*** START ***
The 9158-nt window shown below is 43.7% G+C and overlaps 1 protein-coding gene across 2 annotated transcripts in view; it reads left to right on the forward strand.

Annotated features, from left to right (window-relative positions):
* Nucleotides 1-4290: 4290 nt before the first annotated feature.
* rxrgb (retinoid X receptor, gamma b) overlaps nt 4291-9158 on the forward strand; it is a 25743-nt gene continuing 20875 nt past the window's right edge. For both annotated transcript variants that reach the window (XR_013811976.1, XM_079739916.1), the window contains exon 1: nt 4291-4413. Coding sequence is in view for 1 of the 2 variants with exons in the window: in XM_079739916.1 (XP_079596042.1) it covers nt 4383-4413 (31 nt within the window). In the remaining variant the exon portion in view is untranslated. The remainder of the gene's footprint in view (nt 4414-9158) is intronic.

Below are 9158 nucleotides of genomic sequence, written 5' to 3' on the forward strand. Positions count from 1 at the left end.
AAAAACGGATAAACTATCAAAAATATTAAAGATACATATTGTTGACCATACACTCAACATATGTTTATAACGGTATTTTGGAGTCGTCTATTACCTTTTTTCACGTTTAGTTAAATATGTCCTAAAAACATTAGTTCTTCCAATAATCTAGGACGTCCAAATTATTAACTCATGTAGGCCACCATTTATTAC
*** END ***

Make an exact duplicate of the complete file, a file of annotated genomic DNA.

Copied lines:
The 9158-nt window shown below is 43.7% G+C and overlaps 1 protein-coding gene across 2 annotated transcripts in view; it reads left to right on the forward strand.

Annotated features, from left to right (window-relative positions):
* Nucleotides 1-4290: 4290 nt before the first annotated feature.
* rxrgb (retinoid X receptor, gamma b) overlaps nt 4291-9158 on the forward strand; it is a 25743-nt gene continuing 20875 nt past the window's right edge. For both annotated transcript variants that reach the window (XR_013811976.1, XM_079739916.1), the window contains exon 1: nt 4291-4413. Coding sequence is in view for 1 of the 2 variants with exons in the window: in XM_079739916.1 (XP_079596042.1) it covers nt 4383-4413 (31 nt within the window). In the remaining variant the exon portion in view is untranslated. The remainder of the gene's footprint in view (nt 4414-9158) is intronic.

Below are 9158 nucleotides of genomic sequence, written 5' to 3' on the forward strand. Positions count from 1 at the left end.
AAAAACGGATAAACTATCAAAAATATTAAAGATACATATTGTTGACCATACACTCAACATATGTTTATAACGGTATTTTGGAGTCGTCTATTACCTTTTTTCACGTTTAGTTAAATATGTCCTAAAAACATTAGTTCTTCCAATAATCTAGGACGTCCAAATTATTAACTCATGTAGGCCACCATTTATTAC